Railroad development and competition played a critical role in eastern Washington and northwest Idaho’s agricultural and population growth. Sweeping opportunity lured transportation moguls into the fertile Palouse country—one of the world’s most productive grain-growing landscapes. Recognizing the potential for profit, East Coast financial interests, as well as powerful Portland and Puget Sound players battled for regional economic supremacy in an intense rivalry. Meanwhile, settlers and farmers arriving in the 1870s and ’80s courted competition between railroad companies in order to reduce freight rates.
Initially as partners and later as opponents, the Oregon Railway & Navigation Co., Union Pacific, and Northern Pacific Railroad laid rail, invested capital, speculated, and built a remarkable infrastructure that included the Columbia and Palouse Railroad and its rival, the Spokane & Palouse Railway. Wheat Country Railroad offers the most comprehensive and detailed study ever compiled of the area’s late 19th and early 20th century railroading—evaluating the personalities and actions of Henry Villard, Charles Frances Adams, Elijah Smith, James J. Hill, Edward H. Harriman, Charles Mellen, and other railroad barons who vied for wealth and empire. Based on internal railroad correspondence and documents, contemporary publications and newspapers, this new study presents a unique reference work on railroads in the West and nation during the Gilded Age and beyond.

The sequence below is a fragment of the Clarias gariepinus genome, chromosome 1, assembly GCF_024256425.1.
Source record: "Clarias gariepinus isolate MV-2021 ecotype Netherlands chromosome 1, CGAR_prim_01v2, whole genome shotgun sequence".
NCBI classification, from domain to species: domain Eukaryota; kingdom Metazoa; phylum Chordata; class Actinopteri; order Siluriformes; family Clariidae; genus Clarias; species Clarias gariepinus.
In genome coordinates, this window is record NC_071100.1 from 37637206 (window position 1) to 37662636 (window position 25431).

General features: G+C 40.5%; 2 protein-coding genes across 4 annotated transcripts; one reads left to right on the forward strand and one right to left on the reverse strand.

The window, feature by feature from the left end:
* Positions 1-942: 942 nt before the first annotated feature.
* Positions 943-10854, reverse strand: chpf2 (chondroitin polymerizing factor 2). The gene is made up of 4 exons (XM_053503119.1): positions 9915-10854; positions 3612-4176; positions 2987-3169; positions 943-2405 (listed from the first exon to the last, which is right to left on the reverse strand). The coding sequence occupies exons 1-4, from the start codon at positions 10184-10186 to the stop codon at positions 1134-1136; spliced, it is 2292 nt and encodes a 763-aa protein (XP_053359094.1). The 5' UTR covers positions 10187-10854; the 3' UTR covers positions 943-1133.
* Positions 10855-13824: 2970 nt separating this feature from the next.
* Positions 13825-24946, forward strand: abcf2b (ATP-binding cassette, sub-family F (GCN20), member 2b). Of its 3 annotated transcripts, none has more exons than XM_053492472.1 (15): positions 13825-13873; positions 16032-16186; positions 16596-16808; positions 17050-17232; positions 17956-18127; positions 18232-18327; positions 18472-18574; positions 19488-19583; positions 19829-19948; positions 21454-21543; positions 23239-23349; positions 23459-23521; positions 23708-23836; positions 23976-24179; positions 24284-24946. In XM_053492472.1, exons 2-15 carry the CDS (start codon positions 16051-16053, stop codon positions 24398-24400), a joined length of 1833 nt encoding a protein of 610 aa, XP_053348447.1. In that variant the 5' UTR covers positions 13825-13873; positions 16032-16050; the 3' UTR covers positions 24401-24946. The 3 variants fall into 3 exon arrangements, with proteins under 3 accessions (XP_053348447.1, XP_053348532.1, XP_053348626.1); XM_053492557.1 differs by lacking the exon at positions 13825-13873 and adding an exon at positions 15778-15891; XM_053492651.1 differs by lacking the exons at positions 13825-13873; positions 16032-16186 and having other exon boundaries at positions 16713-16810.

Now retired, Philip F. Beach was a political science professor for thirty-five years. He has published multiple articles on Washington and Idaho railroad history.
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